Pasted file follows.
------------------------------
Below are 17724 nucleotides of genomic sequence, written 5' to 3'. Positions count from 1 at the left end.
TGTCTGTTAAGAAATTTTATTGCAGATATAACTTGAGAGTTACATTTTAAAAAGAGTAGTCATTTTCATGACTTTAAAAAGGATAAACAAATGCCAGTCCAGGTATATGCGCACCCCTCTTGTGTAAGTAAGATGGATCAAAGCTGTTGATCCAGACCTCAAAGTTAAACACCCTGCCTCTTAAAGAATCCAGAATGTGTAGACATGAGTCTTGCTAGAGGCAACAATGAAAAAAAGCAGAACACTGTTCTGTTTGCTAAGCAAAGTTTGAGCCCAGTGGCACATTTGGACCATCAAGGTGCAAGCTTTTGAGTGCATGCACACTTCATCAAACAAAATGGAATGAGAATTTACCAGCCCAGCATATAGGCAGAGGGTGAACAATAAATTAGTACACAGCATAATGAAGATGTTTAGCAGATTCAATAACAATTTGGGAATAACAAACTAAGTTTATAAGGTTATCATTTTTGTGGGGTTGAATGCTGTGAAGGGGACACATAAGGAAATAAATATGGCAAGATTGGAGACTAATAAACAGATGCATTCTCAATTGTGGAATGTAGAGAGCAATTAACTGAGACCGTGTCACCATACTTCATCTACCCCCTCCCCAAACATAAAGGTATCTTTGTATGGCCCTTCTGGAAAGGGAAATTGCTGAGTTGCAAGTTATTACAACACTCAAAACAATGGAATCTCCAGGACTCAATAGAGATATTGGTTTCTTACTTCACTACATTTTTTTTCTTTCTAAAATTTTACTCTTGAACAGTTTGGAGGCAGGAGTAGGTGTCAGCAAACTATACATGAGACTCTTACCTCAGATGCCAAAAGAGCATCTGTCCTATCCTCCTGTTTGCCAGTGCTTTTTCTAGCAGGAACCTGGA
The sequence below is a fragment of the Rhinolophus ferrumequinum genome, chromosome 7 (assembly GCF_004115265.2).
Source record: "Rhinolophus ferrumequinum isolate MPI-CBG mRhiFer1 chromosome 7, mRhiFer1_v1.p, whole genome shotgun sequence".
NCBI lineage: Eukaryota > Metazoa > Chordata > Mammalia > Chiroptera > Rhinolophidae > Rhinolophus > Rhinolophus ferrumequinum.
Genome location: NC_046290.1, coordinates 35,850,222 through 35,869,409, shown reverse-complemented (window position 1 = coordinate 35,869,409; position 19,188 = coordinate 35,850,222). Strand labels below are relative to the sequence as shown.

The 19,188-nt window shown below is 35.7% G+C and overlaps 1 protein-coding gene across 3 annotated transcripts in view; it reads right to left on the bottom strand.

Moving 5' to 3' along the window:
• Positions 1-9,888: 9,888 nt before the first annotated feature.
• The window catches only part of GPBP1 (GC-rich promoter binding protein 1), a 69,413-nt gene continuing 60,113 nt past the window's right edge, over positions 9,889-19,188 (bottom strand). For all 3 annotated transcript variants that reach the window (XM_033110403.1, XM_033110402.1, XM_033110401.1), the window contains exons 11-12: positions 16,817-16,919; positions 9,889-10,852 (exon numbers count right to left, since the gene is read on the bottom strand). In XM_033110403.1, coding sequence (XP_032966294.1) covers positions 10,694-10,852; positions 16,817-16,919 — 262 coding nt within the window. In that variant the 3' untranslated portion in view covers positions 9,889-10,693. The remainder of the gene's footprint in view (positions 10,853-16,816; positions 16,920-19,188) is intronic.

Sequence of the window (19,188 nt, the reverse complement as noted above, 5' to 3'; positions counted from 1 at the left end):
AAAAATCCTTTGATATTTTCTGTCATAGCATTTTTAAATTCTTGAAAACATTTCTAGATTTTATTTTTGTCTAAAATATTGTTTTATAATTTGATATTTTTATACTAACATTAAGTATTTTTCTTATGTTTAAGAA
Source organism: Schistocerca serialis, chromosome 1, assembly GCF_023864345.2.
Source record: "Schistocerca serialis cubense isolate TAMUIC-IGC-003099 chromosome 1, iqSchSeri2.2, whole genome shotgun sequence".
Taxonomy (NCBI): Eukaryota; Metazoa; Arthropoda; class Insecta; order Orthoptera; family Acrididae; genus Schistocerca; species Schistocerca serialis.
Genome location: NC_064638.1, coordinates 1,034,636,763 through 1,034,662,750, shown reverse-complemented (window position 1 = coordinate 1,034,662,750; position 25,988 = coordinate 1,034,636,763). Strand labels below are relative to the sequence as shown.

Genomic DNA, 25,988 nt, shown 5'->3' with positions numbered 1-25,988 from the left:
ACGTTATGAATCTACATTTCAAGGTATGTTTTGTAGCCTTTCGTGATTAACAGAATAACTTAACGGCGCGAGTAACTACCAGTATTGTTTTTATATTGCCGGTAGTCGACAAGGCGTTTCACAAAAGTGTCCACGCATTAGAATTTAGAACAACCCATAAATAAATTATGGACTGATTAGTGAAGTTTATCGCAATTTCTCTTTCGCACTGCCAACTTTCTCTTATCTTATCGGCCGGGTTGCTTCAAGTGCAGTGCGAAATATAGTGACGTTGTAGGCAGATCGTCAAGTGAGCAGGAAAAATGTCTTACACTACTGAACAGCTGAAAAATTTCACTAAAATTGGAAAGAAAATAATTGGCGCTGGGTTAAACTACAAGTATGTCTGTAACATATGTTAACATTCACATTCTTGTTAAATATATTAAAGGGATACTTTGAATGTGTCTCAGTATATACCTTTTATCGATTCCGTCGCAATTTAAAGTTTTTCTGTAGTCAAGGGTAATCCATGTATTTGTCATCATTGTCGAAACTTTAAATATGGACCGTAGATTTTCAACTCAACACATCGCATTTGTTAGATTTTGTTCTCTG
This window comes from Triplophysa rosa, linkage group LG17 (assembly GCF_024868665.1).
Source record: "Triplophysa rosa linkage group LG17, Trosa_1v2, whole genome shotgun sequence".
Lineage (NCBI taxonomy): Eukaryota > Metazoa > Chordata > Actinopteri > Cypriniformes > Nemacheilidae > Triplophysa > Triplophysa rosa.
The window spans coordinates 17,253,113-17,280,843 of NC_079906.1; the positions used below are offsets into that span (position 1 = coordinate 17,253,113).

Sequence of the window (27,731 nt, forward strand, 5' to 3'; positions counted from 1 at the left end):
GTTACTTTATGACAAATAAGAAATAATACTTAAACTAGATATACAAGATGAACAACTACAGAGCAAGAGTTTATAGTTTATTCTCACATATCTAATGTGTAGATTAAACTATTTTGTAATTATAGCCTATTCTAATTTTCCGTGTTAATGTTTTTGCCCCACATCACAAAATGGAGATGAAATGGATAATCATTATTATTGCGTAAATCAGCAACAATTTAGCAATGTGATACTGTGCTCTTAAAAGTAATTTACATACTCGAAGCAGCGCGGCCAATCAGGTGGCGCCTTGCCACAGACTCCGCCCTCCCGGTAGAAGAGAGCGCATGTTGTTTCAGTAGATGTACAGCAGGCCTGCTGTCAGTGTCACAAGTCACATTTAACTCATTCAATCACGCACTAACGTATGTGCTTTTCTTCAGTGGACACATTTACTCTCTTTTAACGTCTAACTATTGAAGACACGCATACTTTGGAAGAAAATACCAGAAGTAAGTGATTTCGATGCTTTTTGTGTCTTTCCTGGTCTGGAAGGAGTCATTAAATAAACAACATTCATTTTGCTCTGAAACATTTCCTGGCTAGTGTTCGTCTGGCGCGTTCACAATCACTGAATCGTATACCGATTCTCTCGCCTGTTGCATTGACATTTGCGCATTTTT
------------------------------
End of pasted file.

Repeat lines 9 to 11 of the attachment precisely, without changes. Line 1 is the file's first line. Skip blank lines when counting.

• Positions 1-9,888: 9,888 nt before the first annotated feature.
• The window catches only part of GPBP1 (GC-rich promoter binding protein 1), a 69,413-nt gene continuing 60,113 nt past the window's right edge, over positions 9,889-19,188 (bottom strand). For all 3 annotated transcript variants that reach the window (XM_033110403.1, XM_033110402.1, XM_033110401.1), the window contains exons 11-12: positions 16,817-16,919; positions 9,889-10,852 (exon numbers count right to left, since the gene is read on the bottom strand). In XM_033110403.1, coding sequence (XP_032966294.1) covers positions 10,694-10,852; positions 16,817-16,919 — 262 coding nt within the window. In that variant the 3' untranslated portion in view covers positions 9,889-10,693. The remainder of the gene's footprint in view (positions 10,853-16,816; positions 16,920-19,188) is intronic.

Sequence of the window (19,188 nt, the reverse complement as noted above, 5' to 3'; positions counted from 1 at the left end):